Sao Tome and Principe

Industrial oil palm plantations are rapidly expanding, not only in Liberia. In many African countries expansion projects are happening and plans are announced. Everywhere they go, the companies promise jobs and development. Produced by the World Rainforest Movement. Interviews; Winnie Overbeek Edition; Flavio Pazos September 2013 Also available in Spanish: Palma en África. Voces desde las comunidades
  In one of his last works – “Oil palm in Africa: Past, present and future scenarios”, published in December 2010 – our beloved friend and colleague Ricardo Carrere provided an overview of the history and current status of monoculture oil palm plantations in Africa (see http://wrm.org.uy/oldsite/countries/Africa/Oil_Palm_in_Africa.pdf).
Original version by Ricardo Carrere - updated by the WRM in 2013. Oil palm is a traditional native crop for West and Central African communities, who are used to either plant them on their lands or to collect fruits, leaves or sap from native palms to use them in their daily lives: from locally processing palm oil to be used in the household or sold in the local markets to producing palm wine. Oil palm is part of their culture.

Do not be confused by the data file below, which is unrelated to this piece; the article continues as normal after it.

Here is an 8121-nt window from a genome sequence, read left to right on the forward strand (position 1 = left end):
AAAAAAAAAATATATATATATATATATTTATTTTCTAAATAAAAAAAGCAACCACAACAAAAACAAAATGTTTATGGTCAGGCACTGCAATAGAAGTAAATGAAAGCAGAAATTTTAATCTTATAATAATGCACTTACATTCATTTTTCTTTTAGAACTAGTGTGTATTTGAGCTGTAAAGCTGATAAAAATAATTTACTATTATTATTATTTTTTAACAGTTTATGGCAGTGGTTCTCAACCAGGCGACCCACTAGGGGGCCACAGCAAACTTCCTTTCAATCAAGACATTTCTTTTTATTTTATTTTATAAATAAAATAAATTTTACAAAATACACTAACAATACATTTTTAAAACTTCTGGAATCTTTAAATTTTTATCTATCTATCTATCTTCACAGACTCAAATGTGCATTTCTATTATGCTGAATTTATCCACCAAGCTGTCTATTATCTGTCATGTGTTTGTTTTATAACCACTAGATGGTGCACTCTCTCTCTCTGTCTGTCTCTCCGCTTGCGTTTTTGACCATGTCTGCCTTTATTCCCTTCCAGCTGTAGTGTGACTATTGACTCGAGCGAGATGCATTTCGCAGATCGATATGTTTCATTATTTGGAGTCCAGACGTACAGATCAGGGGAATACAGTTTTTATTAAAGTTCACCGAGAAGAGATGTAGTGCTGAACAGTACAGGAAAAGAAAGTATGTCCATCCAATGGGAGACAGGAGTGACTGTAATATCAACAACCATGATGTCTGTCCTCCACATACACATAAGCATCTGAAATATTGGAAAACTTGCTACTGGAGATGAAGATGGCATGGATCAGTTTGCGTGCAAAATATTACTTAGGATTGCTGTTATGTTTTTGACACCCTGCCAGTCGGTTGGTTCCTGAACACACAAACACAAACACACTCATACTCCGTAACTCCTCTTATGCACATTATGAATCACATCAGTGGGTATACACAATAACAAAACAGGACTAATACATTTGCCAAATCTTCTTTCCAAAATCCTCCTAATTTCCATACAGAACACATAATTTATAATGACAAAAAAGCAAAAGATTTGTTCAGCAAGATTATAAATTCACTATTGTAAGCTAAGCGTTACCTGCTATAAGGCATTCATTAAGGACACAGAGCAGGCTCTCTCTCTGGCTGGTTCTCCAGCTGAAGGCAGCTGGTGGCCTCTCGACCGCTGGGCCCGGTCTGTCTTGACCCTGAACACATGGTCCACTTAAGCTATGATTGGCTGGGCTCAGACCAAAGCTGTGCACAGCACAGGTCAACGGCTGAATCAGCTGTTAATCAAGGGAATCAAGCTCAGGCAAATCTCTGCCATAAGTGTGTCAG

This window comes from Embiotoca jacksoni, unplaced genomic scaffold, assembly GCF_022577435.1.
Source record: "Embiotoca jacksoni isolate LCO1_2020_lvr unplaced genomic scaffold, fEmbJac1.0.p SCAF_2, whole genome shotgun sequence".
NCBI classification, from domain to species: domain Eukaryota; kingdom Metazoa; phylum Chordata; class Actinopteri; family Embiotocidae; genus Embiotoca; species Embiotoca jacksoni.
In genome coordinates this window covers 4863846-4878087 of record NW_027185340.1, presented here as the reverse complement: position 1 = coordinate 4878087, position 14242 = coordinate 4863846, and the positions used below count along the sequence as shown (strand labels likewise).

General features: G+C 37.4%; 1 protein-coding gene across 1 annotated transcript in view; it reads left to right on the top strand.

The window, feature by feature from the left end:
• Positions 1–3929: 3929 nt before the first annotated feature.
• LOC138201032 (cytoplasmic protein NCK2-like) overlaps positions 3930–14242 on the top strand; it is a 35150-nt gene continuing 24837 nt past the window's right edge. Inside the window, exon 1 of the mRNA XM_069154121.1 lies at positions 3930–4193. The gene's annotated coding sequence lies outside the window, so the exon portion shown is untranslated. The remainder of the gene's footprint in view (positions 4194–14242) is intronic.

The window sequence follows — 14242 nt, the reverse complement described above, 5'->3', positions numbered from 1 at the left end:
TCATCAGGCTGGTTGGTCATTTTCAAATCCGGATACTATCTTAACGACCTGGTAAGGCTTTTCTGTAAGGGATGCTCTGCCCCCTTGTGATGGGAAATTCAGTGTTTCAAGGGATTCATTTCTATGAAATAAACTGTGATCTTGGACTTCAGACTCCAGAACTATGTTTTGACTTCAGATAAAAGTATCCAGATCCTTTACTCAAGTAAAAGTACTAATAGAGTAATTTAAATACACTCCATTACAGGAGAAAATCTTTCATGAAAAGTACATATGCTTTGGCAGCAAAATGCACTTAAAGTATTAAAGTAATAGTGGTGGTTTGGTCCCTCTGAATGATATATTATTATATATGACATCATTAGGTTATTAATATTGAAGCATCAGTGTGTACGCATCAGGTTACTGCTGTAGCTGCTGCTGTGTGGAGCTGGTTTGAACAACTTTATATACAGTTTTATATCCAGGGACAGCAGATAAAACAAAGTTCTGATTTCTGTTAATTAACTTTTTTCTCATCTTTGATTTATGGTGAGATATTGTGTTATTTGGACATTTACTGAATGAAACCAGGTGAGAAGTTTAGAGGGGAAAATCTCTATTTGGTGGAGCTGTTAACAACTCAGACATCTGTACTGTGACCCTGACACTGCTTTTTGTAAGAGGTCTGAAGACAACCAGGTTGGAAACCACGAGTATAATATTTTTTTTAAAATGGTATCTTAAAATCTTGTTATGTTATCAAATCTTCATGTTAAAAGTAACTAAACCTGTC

São Tomé and Príncipe is one of the countries on the West African coast that stands out when it comes to biodiversity. For this reason, since the end of the 19th century these “beautiful equatorial islands” have attracted enormous interest from international researchers.Their forests have been classified as one of the two hundred most important areas in the world in terms of biodiversity. They are the habitat for around 25 species of endemic birds.